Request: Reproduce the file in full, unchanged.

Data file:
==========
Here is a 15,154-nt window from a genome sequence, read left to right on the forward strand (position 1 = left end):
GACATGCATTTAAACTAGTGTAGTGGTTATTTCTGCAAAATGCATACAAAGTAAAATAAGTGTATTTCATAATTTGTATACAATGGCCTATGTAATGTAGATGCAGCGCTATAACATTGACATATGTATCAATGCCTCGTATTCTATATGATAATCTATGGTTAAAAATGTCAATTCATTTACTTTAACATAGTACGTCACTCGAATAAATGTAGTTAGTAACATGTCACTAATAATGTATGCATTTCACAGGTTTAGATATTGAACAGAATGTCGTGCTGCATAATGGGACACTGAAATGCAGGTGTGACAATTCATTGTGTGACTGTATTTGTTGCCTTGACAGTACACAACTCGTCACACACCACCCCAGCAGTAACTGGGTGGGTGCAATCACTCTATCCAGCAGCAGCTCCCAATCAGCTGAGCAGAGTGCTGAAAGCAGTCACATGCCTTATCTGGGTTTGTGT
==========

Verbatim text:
Here is a 15,154-nt window from a genome sequence, read left to right on the forward strand (position 1 = left end):
GACATGCATTTAAACTAGTGTAGTGGTTATTTCTGCAAAATGCATACAAAGTAAAATAAGTGTATTTCATAATTTGTATACAATGGCCTATGTAATGTAGATGCAGCGCTATAACATTGACATATGTATCAATGCCTCGTATTCTATATGATAATCTATGGTTAAAAATGTCAATTCATTTACTTTAACATAGTACGTCACTCGAATAAATGTAGTTAGTAACATGTCACTAATAATGTATGCATTTCACAGGTTTAGATATTGAACAGAATGTCGTGCTGCATAATGGGACACTGAAATGCAGGTGTGACAATTCATTGTGTGACTGTATTTGTTGCCTTGACAGTACACAACTCGTCACACACCACCCCAGCAGTAACTGGGTGGGTGCAATCACTCTATCCAGCAGCAGCTCCCAATCAGCTGAGCAGAGTGCTGAAAGCAGTCACATGCCTTATCTGGGTTTGTGT